by Michael Tarsala, CMT
A stock market rally into the latter months of 2012 looks iffy, at best, judging by the latest chart of market breadth.
You’ll hear market analysts on TV talk about breadth from time to time. There are many different ways to measure it, but all of them attempt to gauge the number of stocks that are taking part in a market move higher or lower. A trend with a lot of breadth is considered to be a lot more reliable than a trend without it.
Breadth can also help identify market turning points. Breadth that is moving in the opposite direction of a stock market trend can sometimes come ahead of a change in price direction.
The number of stocks making new highs and/or new lows is one of the most common breadth measures.
In this chart above, the broad S&P 1500 Index is in black and red.
The solid black line marks the number of new highs in the market, relative to new lows.
Rallies marked in green saw improving breadth -- a greater number of stocks making new 52-week highs. You’ll notice that they marked the strongest rallies in recent years.
The red arrows, however, are periods where breadth was doing something different than the S&P 1500.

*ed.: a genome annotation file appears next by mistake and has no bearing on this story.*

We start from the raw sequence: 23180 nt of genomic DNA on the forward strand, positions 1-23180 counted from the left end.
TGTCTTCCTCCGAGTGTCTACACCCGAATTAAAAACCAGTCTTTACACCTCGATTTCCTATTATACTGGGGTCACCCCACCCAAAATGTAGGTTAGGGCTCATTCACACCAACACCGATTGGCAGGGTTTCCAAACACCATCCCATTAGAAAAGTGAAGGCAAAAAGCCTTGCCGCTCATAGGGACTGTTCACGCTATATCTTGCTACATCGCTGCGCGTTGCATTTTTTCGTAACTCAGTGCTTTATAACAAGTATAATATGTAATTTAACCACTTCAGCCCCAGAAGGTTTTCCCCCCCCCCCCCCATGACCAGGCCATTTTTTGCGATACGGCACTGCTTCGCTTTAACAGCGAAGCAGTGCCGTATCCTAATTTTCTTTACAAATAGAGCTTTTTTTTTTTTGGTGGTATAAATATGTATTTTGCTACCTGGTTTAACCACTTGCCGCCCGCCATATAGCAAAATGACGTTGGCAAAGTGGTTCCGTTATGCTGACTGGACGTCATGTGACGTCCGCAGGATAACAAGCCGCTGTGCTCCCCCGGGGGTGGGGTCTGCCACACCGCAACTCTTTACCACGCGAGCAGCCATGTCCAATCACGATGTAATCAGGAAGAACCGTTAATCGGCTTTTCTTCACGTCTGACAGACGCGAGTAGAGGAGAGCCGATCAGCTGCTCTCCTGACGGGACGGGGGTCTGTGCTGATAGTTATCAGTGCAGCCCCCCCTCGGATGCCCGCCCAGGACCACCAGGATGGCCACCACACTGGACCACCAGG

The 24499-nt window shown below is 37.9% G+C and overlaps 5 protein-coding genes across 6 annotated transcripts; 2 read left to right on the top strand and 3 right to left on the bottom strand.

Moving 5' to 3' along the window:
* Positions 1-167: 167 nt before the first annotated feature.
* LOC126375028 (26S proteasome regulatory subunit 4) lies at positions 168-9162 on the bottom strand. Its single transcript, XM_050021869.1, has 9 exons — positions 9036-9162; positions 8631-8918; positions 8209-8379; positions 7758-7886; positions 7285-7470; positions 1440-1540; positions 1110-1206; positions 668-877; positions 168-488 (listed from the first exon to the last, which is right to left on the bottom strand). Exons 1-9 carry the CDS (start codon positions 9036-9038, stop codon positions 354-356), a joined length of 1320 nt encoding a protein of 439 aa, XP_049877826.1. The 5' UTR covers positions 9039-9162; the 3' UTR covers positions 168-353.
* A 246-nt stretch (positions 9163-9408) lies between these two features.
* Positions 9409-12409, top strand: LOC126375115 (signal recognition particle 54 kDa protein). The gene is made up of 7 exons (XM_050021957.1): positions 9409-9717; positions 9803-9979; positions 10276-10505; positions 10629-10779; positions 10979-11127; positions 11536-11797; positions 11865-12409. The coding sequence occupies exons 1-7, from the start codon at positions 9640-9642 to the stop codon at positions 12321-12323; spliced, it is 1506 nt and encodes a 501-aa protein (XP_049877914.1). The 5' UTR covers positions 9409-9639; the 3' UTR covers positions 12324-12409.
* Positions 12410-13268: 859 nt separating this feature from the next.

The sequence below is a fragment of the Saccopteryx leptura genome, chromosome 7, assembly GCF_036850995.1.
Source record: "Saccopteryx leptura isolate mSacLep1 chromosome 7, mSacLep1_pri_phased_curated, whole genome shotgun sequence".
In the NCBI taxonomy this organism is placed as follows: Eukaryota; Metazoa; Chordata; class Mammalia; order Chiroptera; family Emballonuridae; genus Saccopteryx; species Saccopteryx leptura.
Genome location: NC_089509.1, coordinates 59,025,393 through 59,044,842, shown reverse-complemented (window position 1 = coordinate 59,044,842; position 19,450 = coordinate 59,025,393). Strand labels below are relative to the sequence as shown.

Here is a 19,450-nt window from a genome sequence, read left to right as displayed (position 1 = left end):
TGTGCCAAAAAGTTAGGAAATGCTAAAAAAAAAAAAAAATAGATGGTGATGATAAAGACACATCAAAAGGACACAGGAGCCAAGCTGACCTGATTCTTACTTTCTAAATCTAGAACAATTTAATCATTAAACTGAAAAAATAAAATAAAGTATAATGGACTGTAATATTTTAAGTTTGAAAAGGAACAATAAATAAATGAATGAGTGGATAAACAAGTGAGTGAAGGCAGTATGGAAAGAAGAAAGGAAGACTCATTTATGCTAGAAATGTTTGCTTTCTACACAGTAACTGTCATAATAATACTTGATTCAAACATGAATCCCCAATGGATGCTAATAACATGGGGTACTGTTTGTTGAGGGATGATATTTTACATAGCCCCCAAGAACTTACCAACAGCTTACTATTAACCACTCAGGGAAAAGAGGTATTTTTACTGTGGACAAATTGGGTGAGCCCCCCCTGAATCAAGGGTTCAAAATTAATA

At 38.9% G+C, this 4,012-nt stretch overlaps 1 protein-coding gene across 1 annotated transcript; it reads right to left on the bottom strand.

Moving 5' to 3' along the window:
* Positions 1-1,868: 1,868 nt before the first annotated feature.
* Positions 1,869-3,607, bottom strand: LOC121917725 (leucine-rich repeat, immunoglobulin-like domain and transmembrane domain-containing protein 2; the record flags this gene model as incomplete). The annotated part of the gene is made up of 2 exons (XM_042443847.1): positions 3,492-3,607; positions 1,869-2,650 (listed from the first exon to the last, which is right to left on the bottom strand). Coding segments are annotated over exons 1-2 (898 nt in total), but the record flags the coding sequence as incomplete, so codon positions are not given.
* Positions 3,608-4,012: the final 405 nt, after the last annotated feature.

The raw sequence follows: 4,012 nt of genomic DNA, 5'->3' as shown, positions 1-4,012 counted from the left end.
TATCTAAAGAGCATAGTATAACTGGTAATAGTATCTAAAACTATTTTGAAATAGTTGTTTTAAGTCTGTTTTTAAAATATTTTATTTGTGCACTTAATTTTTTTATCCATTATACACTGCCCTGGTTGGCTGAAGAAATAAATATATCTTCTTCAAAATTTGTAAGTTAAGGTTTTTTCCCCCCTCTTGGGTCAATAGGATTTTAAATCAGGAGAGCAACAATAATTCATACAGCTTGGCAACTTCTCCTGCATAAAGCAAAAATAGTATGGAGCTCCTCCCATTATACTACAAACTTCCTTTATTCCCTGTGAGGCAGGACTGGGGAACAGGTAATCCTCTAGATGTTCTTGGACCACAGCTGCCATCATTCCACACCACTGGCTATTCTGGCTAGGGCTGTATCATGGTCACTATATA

The first such instance was in early 2011. Breadth began to form a series of lower lows. Stocks continued to rally through the early breadth decline. Yet it soon became clear that they were in the process of forming a topping pattern during this period. The S&P 1500 eventually began to decline in July.
Early this year there was a similar phenomenon. Breadth began declining in February and March while stocks were still climbing. Breadth again won out: Stocks topped out shortly thereafter.
Stocks are rallying strongly again since lows this year in May. But in recent months, breadth again is telling a different story. You’ll notice a series of lower highs and lower lows for market breadth.
At minimum, it’s a warning that the continued stock rally is not a healthy one.